condominium regime. Bever Properties moved for partial summary judgment against PPOC on two
grounds: (1) PPOC “failed to meet” the “statutory mandates” of the Uniform Condominium Act and therefore
did not “even exist,” and (2) “[s]ince there is no condominium association under Texas law, the property
owned by Bever Properties cannot be subject to its regime (whether by way of the [Condominium Declaration],
the Articles of Incorporation, the Bylaws or otherwise).” It argued that because Huffman Builders conveyed all
three units and later incorporated PPOC as a non-profit corporation with no members, PPOC “is simply not
cognizable under Texas law” and Bever Properties is not subject to any rules contained in the Condominium
Declaration or bylaws of PPOC. It also contended that the association lacked standing and capacity to assert
any claims against Bever Properties in the lawsuit. In support of its argument, Bever Properties cited section
82.101 of the Texas Property Code, which requires a certificate of incorporation to be issued, either for a for-
profit or non-profit corporation with members, before any units are conveyed.
The trial court granted Bever Properties' motion for summary judgment against PPOC, stating in its order
that it “finds that the motion should be granted. The court further finds that [PPOC] does not legally exist, and
therefore has no standing to assert claims in this matter.” The trial court severed the remaining claims against
the remaining defendants and deemed its summary judgment order against PPOC “a final and appealable
PPOC contends that we should reverse that judgment and raises three issues on appeal:
Does the fact that PPOC's articles of incorporation were filed after the units were conveyed preclude PPOC's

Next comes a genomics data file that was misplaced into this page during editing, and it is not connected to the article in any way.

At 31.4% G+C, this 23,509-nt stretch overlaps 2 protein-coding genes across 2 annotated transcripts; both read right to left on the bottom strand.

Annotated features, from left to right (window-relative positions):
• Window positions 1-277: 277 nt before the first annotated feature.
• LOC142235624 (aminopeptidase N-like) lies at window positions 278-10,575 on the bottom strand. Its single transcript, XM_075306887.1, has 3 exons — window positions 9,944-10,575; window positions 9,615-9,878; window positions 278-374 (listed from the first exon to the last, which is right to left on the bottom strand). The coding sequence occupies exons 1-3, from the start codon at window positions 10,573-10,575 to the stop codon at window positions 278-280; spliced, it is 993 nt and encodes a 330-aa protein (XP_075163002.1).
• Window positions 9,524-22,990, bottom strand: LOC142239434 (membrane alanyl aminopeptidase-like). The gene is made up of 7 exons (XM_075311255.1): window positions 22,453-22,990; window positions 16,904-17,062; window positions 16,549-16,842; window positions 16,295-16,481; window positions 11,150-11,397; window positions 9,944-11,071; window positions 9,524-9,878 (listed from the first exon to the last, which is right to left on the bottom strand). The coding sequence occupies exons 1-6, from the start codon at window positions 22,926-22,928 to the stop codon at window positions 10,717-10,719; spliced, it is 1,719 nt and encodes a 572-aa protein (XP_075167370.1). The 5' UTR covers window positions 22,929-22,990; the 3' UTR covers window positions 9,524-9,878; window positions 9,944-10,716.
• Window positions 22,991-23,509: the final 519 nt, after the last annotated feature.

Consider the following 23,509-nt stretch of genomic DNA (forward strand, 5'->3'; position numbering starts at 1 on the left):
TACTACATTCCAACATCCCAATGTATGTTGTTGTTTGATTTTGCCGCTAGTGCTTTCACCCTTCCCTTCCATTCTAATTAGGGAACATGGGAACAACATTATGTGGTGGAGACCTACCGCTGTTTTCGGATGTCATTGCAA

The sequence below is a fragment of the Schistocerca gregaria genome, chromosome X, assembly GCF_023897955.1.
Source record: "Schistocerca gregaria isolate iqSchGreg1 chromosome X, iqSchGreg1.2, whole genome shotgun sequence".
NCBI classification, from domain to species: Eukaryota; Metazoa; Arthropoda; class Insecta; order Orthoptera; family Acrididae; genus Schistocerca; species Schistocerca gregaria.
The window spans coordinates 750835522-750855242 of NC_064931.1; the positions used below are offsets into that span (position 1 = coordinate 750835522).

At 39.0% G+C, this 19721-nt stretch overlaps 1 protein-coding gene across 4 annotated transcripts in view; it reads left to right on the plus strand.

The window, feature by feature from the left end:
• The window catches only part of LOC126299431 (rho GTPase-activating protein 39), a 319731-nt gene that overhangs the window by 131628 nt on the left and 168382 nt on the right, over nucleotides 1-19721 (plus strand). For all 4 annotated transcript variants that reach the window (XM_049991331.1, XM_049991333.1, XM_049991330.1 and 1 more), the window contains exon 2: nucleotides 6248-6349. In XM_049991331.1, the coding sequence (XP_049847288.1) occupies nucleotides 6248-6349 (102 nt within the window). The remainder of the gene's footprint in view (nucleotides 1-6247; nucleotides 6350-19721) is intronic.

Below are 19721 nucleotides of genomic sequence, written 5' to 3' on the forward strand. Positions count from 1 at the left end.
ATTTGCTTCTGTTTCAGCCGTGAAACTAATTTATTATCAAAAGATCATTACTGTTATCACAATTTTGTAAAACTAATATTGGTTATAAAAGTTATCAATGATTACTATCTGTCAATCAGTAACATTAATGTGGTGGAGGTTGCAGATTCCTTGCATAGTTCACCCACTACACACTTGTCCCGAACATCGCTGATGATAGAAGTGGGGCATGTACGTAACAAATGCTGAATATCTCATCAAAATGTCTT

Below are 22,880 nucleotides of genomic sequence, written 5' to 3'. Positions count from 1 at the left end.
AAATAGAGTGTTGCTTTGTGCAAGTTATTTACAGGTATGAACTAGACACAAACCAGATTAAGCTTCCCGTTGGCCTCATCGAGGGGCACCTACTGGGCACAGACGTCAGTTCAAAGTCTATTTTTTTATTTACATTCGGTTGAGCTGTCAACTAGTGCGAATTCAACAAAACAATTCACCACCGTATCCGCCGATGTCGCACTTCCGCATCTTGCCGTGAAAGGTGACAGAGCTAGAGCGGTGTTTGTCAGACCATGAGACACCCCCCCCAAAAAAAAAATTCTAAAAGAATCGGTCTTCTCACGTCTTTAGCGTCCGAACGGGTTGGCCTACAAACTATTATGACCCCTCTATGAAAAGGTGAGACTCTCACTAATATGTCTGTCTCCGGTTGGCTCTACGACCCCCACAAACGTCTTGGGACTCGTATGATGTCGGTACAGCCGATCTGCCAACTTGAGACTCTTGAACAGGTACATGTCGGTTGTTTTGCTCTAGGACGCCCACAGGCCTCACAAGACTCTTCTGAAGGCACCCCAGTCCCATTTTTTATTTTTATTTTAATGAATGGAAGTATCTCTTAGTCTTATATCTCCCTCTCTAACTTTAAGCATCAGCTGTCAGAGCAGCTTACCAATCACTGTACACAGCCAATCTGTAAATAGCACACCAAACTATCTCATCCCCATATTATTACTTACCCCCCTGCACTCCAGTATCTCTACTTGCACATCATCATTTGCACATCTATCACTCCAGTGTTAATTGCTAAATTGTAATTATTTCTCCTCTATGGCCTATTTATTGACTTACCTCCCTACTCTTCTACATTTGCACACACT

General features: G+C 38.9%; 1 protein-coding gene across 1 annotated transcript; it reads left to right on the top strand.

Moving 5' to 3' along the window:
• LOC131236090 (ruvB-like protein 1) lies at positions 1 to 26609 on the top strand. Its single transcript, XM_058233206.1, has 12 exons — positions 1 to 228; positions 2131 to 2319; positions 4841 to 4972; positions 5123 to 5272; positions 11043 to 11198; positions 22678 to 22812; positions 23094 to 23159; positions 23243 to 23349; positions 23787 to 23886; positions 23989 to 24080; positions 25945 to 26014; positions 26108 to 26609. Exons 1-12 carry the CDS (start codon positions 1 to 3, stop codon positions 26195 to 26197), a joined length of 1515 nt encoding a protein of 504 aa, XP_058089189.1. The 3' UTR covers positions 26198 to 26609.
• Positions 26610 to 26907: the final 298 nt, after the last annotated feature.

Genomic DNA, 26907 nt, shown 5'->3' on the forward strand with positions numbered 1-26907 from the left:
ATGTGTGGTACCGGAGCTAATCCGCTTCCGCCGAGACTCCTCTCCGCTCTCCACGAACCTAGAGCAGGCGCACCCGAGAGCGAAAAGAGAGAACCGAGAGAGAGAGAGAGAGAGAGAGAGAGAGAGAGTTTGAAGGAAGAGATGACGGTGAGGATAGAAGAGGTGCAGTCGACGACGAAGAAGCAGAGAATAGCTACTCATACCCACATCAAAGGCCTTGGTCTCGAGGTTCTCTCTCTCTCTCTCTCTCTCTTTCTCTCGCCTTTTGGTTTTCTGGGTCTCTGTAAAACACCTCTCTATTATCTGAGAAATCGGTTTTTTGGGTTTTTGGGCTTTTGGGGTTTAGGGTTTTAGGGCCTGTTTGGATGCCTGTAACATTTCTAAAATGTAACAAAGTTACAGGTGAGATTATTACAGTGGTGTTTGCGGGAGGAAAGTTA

legal existence and excuse Bever Properties' unit from the condominium regime?
If not, does the fact that PPOC's articles of incorporation indicate that it is [sic] corporation with no members
preclude PPOC's legal existence and excuse Bever Properties' unit from the condominium regime?
Can a violation of Texas Property Code section 82.101 preclude the legal existence of the owners'
association, if the secretary of state issues a certificate of incorporation?
Bever Properties concedes that PPOC legally exists. See Footnote 2 Nevertheless, it contends that even if
PPOC exists, it does not exist as a condominium association and cannot assert management authority over
the unit owners. We disagree. Because of our disposition of issues one and two, we do not separately
address issue three.
Standard of Review
We construe the language in the statutes to determine whether Bever Properties is subject to the
condominium regime . Statutory construction is a question of law, which we review de novo. Johnson v. City of
Fort Worth, 774 S.W.2d 653, 656 (Tex. 1989); Richardson Indep. Sch. Dist. v. GE Capital Corp., 58 S.W.3d
290, 293 (Tex. App.-Dallas 2001, no pet.). In construing a statute, our objective is to determine and give effect
to the legislature's intent. Helena Chem. Co. v. Wilkins, 47 S.W.3d 486, 493 (Tex. 2001); Nat'l Liab. & Fire Ins.
Co. v. Allen, 15 S.W.3d 525, 527 (Tex. 2000). When possible, the legislature's intent is determined by reading
the language used in the particular statute and construing the statute in its entirety. Helena Chem., 47 S.W.3d
at 493. Even if the statutory language is not ambiguous on its face, we may also consider other factors,
including the objective sought to be obtained, legislative history, and consequences of a particular
construction. Helena Chem., 47 S.W.3d at 493 (citing Tex. Gov't Code Ann. § 311.023 and Ken Petroleum